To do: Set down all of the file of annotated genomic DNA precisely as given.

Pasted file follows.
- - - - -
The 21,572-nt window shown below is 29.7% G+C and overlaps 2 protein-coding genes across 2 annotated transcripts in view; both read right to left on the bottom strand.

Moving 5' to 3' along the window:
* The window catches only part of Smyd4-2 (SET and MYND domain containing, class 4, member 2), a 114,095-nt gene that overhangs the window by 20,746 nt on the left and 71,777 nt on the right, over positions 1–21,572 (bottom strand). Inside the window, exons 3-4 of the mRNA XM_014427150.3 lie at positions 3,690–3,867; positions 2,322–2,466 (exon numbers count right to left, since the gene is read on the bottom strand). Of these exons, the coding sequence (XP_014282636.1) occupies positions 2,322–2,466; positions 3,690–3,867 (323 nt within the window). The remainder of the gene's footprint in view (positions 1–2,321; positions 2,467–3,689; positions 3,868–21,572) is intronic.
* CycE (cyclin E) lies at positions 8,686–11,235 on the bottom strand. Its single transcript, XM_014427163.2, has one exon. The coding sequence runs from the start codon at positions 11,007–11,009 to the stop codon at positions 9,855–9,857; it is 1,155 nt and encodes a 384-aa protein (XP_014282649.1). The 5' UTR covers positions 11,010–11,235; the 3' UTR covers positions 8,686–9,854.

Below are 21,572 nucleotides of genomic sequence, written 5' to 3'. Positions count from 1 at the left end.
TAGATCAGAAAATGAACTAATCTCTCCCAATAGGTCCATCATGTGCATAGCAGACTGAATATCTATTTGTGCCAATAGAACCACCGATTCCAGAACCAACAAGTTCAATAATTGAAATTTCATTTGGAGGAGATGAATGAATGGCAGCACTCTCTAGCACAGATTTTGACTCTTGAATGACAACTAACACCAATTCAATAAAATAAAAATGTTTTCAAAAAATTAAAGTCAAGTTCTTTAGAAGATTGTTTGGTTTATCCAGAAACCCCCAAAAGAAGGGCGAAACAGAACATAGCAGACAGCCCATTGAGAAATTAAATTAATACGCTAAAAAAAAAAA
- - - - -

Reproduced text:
The 21,572-nt window shown below is 29.7% G+C and overlaps 2 protein-coding genes across 2 annotated transcripts in view; both read right to left on the bottom strand.

Moving 5' to 3' along the window:
* The window catches only part of Smyd4-2 (SET and MYND domain containing, class 4, member 2), a 114,095-nt gene that overhangs the window by 20,746 nt on the left and 71,777 nt on the right, over positions 1–21,572 (bottom strand). Inside the window, exons 3-4 of the mRNA XM_014427150.3 lie at positions 3,690–3,867; positions 2,322–2,466 (exon numbers count right to left, since the gene is read on the bottom strand). Of these exons, the coding sequence (XP_014282636.1) occupies positions 2,322–2,466; positions 3,690–3,867 (323 nt within the window). The remainder of the gene's footprint in view (positions 1–2,321; positions 2,467–3,689; positions 3,868–21,572) is intronic.
* CycE (cyclin E) lies at positions 8,686–11,235 on the bottom strand. Its single transcript, XM_014427163.2, has one exon. The coding sequence runs from the start codon at positions 11,007–11,009 to the stop codon at positions 9,855–9,857; it is 1,155 nt and encodes a 384-aa protein (XP_014282649.1). The 5' UTR covers positions 11,010–11,235; the 3' UTR covers positions 8,686–9,854.

Below are 21,572 nucleotides of genomic sequence, written 5' to 3'. Positions count from 1 at the left end.
TAGATCAGAAAATGAACTAATCTCTCCCAATAGGTCCATCATGTGCATAGCAGACTGAATATCTATTTGTGCCAATAGAACCACCGATTCCAGAACCAACAAGTTCAATAATTGAAATTTCATTTGGAGGAGATGAATGAATGGCAGCACTCTCTAGCACAGATTTTGACTCTTGAATGACAACTAACACCAATTCAATAAAATAAAAATGTTTTCAAAAAATTAAAGTCAAGTTCTTTAGAAGATTGTTTGGTTTATCCAGAAACCCCCAAAAGAAGGGCGAAACAGAACATAGCAGACAGCCCATTGAGAAATTAAATTAATACGCTAAAAAAAAAAA